Using Pro Tools and Logic for dry hire sessions means the engineer has the ability to easily run screen-readers – and the VoiceOver can be sent exclusively to the headphone mix of those who need it.
We have a downloadable brochure on the website documenting these small and large changes and now we encourage every visitor who wants to, to complete an Access Rider before arrival. This ensures we’ve the information to do all we can to help musicians and voice-artists work unhindered during their time here.
This has truly become a studio for everybody – and because everyone is welcome, it is our obligation to ensure there aren’t barriers to entry – or even more importantly, barriers to exit for anyone. I specifically mention ‘exit’ – as I have learnt that many places and situations are accessible – but only to a point. Our online education course for example used to be accessible – to a point – and yet the original method of assessment deemed it inaccessible to some. We then rebuilt the course – starting with a more accessible assessment at the exit point – and worked backwards to be a truly accessible course.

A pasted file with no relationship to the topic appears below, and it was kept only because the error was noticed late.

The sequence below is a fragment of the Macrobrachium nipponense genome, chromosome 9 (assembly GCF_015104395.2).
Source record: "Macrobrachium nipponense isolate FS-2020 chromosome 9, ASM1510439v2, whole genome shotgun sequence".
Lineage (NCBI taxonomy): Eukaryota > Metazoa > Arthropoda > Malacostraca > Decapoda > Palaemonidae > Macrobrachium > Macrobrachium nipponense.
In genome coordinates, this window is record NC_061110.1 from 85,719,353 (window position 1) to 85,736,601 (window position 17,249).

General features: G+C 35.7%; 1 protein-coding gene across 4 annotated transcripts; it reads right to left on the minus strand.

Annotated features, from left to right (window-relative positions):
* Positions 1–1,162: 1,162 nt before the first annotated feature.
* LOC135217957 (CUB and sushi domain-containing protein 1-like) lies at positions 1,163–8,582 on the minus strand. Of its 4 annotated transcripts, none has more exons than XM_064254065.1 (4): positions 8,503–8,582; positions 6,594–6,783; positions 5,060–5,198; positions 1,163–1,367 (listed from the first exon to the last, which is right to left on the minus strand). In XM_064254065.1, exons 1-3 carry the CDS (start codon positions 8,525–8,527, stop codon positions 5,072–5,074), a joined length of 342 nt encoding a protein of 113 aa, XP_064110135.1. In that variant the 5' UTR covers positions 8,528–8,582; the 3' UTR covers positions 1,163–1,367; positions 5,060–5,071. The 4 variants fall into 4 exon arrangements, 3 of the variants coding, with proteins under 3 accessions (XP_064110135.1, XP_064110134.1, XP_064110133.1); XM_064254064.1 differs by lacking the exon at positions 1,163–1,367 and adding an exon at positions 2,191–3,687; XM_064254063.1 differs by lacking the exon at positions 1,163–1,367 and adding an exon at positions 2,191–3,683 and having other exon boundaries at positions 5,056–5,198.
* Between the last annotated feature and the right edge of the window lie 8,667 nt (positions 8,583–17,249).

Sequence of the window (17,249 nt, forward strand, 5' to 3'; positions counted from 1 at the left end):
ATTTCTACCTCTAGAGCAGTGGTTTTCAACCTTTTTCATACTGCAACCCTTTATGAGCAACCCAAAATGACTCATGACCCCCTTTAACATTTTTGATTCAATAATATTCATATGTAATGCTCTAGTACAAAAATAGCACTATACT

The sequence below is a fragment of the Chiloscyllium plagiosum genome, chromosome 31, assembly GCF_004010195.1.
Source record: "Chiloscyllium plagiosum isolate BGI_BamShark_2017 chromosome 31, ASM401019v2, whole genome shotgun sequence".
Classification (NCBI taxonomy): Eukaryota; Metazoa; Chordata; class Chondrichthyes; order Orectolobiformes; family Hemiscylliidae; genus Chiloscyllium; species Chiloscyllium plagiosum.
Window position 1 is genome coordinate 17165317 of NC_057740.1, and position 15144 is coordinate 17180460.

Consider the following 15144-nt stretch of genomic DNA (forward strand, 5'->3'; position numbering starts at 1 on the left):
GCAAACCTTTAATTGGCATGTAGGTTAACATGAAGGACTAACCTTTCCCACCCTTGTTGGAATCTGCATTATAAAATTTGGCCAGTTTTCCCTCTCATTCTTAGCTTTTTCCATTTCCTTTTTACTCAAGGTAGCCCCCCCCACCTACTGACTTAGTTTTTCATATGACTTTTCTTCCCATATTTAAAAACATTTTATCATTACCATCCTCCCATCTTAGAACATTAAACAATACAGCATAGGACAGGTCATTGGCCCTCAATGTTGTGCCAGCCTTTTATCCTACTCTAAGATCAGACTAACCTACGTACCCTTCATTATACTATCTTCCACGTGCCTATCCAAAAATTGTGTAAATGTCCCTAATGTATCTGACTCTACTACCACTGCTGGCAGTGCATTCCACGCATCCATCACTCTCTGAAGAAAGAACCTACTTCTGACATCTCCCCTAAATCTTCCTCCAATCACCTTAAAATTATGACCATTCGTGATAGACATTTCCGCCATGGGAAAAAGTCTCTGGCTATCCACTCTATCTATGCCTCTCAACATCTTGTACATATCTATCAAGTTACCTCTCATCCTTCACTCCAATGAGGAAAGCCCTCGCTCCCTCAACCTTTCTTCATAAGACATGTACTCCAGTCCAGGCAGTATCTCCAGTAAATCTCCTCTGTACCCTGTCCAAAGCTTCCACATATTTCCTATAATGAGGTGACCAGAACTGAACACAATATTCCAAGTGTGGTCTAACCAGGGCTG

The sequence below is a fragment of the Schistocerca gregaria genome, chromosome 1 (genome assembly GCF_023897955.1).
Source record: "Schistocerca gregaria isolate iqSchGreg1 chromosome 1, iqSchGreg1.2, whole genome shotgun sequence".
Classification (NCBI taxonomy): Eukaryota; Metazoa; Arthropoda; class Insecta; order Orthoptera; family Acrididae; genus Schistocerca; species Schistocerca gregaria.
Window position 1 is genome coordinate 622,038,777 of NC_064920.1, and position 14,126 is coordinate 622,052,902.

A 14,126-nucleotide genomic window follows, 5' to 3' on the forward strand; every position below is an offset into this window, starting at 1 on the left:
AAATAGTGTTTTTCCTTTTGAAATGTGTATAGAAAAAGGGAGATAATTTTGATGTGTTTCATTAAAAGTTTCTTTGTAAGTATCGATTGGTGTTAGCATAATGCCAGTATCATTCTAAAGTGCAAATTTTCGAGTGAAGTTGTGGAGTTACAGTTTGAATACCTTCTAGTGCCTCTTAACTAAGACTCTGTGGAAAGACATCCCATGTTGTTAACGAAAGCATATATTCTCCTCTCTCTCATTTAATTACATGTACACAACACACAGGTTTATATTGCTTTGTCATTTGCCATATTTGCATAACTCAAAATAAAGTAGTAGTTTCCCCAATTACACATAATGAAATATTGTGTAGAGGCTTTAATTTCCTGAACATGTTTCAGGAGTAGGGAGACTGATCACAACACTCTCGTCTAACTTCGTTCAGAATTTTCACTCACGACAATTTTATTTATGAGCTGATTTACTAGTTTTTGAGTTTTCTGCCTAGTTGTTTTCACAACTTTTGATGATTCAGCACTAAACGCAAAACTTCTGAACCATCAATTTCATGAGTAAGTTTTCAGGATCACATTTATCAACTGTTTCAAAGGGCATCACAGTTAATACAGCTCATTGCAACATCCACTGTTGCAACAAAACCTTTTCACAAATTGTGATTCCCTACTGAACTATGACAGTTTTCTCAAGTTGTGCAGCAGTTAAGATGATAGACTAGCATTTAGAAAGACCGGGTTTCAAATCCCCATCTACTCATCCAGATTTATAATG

For us, inclusivity means a number of things – but initially, it starts with the attitude of all the people who are on the team here.
Because we cover recording, education, live events as well as hosting a coffee and events space, training the team regularly is essential. Basic autism; Introduction to British Sign Language (BSL); First Aid and Dementia training are recent events we’ve held for the team. For a small business, this investment doesn’t come cheap – but the attitude of the team forms the foundation for the experience that every user receives. Without the team’s expertise, attitude, and good humour, the creative freedom would not be possible.
Two notable recent accessible additions have been the installation of a ceiling track hoist and a rebrand – stylistically incorporating our accessible values.